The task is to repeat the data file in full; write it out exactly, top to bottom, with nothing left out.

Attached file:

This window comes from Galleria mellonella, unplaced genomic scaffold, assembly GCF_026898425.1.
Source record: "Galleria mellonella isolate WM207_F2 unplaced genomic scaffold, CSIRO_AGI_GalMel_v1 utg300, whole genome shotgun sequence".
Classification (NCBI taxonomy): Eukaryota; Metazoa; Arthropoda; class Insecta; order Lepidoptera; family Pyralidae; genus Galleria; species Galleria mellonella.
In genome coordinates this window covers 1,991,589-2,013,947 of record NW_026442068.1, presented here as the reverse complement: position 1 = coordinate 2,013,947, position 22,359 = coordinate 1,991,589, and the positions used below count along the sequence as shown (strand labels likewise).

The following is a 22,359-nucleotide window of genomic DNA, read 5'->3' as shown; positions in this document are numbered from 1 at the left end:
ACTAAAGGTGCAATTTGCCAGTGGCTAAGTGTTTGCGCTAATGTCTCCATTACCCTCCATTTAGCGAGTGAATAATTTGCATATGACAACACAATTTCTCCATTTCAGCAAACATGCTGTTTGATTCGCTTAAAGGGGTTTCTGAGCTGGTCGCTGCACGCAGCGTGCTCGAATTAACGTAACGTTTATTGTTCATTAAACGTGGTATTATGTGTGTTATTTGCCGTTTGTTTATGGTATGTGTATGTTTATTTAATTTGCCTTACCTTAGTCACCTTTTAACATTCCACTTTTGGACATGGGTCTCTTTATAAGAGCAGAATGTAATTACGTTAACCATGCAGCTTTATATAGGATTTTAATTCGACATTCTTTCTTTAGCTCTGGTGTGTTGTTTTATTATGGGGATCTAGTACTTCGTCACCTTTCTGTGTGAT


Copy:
This window comes from Galleria mellonella, unplaced genomic scaffold, assembly GCF_026898425.1.
Source record: "Galleria mellonella isolate WM207_F2 unplaced genomic scaffold, CSIRO_AGI_GalMel_v1 utg300, whole genome shotgun sequence".
Classification (NCBI taxonomy): Eukaryota; Metazoa; Arthropoda; class Insecta; order Lepidoptera; family Pyralidae; genus Galleria; species Galleria mellonella.
In genome coordinates this window covers 1,991,589-2,013,947 of record NW_026442068.1, presented here as the reverse complement: position 1 = coordinate 2,013,947, position 22,359 = coordinate 1,991,589, and the positions used below count along the sequence as shown (strand labels likewise).

The following is a 22,359-nucleotide window of genomic DNA, read 5'->3' as shown; positions in this document are numbered from 1 at the left end:
ACTAAAGGTGCAATTTGCCAGTGGCTAAGTGTTTGCGCTAATGTCTCCATTACCCTCCATTTAGCGAGTGAATAATTTGCATATGACAACACAATTTCTCCATTTCAGCAAACATGCTGTTTGATTCGCTTAAAGGGGTTTCTGAGCTGGTCGCTGCACGCAGCGTGCTCGAATTAACGTAACGTTTATTGTTCATTAAACGTGGTATTATGTGTGTTATTTGCCGTTTGTTTATGGTATGTGTATGTTTATTTAATTTGCCTTACCTTAGTCACCTTTTAACATTCCACTTTTGGACATGGGTCTCTTTATAAGAGCAGAATGTAATTACGTTAACCATGCAGCTTTATATAGGATTTTAATTCGACATTCTTTCTTTAGCTCTGGTGTGTTGTTTTATTATGGGGATCTAGTACTTCGTCACCTTTCTGTGTGAT